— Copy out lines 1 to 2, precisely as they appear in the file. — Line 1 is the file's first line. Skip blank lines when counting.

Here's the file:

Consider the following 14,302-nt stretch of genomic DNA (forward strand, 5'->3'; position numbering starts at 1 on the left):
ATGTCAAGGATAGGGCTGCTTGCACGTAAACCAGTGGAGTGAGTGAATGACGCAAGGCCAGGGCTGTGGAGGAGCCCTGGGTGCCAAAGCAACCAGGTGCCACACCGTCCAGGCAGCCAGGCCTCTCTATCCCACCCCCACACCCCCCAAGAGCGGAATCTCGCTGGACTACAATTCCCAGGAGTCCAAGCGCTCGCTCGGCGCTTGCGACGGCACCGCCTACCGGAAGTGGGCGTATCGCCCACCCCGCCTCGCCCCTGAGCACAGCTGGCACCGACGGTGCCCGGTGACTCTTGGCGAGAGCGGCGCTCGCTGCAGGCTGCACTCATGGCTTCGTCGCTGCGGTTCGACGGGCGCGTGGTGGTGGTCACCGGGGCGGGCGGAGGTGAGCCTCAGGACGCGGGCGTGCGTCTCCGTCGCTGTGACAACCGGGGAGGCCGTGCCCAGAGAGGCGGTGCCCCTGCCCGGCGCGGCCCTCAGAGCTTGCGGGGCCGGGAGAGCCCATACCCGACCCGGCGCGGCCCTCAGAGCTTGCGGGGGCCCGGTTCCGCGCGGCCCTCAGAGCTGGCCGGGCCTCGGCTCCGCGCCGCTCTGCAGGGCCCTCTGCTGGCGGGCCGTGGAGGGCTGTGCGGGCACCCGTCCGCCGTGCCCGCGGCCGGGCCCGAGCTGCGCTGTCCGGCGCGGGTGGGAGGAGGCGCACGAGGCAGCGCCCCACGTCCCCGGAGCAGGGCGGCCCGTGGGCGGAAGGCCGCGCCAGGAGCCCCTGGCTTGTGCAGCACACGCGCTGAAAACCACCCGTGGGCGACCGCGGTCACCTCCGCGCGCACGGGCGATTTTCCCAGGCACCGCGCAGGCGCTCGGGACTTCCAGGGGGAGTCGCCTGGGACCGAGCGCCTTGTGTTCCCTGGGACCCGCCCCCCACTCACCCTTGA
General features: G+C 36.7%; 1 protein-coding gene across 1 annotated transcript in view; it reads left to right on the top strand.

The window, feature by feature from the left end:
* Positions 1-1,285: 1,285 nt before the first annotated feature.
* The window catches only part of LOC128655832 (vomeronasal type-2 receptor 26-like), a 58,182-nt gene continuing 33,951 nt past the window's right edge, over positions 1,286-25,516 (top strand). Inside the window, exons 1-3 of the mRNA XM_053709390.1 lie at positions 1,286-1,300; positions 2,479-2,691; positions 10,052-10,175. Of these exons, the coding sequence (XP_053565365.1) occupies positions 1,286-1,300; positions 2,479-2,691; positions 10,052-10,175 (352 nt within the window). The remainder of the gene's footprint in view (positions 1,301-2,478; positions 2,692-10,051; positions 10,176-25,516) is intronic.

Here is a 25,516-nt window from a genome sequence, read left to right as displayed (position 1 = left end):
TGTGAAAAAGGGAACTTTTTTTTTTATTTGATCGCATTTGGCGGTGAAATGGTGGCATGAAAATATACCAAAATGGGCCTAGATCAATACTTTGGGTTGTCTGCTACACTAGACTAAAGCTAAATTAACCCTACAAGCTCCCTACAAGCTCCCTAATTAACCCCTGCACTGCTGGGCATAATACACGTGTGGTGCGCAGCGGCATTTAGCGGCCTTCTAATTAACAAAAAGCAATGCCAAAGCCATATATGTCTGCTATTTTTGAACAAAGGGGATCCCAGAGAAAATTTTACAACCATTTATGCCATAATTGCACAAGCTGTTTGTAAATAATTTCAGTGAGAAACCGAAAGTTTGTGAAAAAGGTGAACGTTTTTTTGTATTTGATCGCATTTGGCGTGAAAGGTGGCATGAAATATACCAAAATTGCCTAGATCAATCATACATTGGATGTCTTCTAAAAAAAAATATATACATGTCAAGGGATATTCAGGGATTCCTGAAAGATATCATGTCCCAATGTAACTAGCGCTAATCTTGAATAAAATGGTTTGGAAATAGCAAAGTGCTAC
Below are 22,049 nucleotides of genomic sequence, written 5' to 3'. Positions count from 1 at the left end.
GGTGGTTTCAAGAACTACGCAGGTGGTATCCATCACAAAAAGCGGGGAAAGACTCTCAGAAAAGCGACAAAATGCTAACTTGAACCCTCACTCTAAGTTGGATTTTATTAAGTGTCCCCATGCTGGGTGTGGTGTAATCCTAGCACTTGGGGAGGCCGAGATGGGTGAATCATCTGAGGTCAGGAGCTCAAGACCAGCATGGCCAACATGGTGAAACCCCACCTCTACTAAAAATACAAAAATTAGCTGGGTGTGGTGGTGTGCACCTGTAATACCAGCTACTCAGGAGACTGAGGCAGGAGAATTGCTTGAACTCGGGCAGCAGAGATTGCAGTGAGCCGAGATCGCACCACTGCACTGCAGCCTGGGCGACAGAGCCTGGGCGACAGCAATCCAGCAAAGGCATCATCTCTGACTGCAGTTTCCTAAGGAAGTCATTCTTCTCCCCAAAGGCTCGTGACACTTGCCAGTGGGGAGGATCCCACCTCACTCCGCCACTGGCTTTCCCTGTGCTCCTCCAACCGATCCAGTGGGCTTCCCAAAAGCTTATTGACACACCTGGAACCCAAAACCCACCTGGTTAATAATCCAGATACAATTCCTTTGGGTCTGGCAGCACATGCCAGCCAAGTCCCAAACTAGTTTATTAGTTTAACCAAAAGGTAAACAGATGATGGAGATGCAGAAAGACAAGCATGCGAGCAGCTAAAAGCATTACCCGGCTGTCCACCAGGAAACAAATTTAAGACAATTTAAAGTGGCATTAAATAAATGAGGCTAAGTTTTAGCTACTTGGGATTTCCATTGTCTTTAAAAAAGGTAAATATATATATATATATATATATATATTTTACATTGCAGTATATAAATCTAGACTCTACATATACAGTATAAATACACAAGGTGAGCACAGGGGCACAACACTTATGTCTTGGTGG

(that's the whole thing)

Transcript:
Consider the following 14,302-nt stretch of genomic DNA (forward strand, 5'->3'; position numbering starts at 1 on the left):
ATGTCAAGGATAGGGCTGCTTGCACGTAAACCAGTGGAGTGAGTGAATGACGCAAGGCCAGGGCTGTGGAGGAGCCCTGGGTGCCAAAGCAACCAGGTGCCACACCGTCCAGGCAGCCAGGCCTCTCTATCCCACCCCCACACCCCCCAAGAGCGGAATCTCGCTGGACTACAATTCCCAGGAGTCCAAGCGCTCGCTCGGCGCTTGCGACGGCACCGCCTACCGGAAGTGGGCGTATCGCCCACCCCGCCTCGCCCCTGAGCACAGCTGGCACCGACGGTGCCCGGTGACTCTTGGCGAGAGCGGCGCTCGCTGCAGGCTGCACTCATGGCTTCGTCGCTGCGGTTCGACGGGCGCGTGGTGGTGGTCACCGGGGCGGGCGGAGGTGAGCCTCAGGACGCGGGCGTGCGTCTCCGTCGCTGTGACAACCGGGGAGGCCGTGCCCAGAGAGGCGGTGCCCCTGCCCGGCGCGGCCCTCAGAGCTTGCGGGGCCGGGAGAGCCCATACCCGACCCGGCGCGGCCCTCAGAGCTTGCGGGGGCCCGGTTCCGCGCGGCCCTCAGAGCTGGCCGGGCCTCGGCTCCGCGCCGCTCTGCAGGGCCCTCTGCTGGCGGGCCGTGGAGGGCTGTGCGGGCACCCGTCCGCCGTGCCCGCGGCCGGGCCCGAGCTGCGCTGTCCGGCGCGGGTGGGAGGAGGCGCACGAGGCAGCGCCCCACGTCCCCGGAGCAGGGCGGCCCGTGGGCGGAAGGCCGCGCCAGGAGCCCCTGGCTTGTGCAGCACACGCGCTGAAAACCACCCGTGGGCGACCGCGGTCACCTCCGCGCGCACGGGCGATTTTCCCAGGCACCGCGCAGGCGCTCGGGACTTCCAGGGGGAGTCGCCTGGGACCGAGCGCCTTGTGTTCCCTGGGACCCGCCCCCCACTCACCCTTGA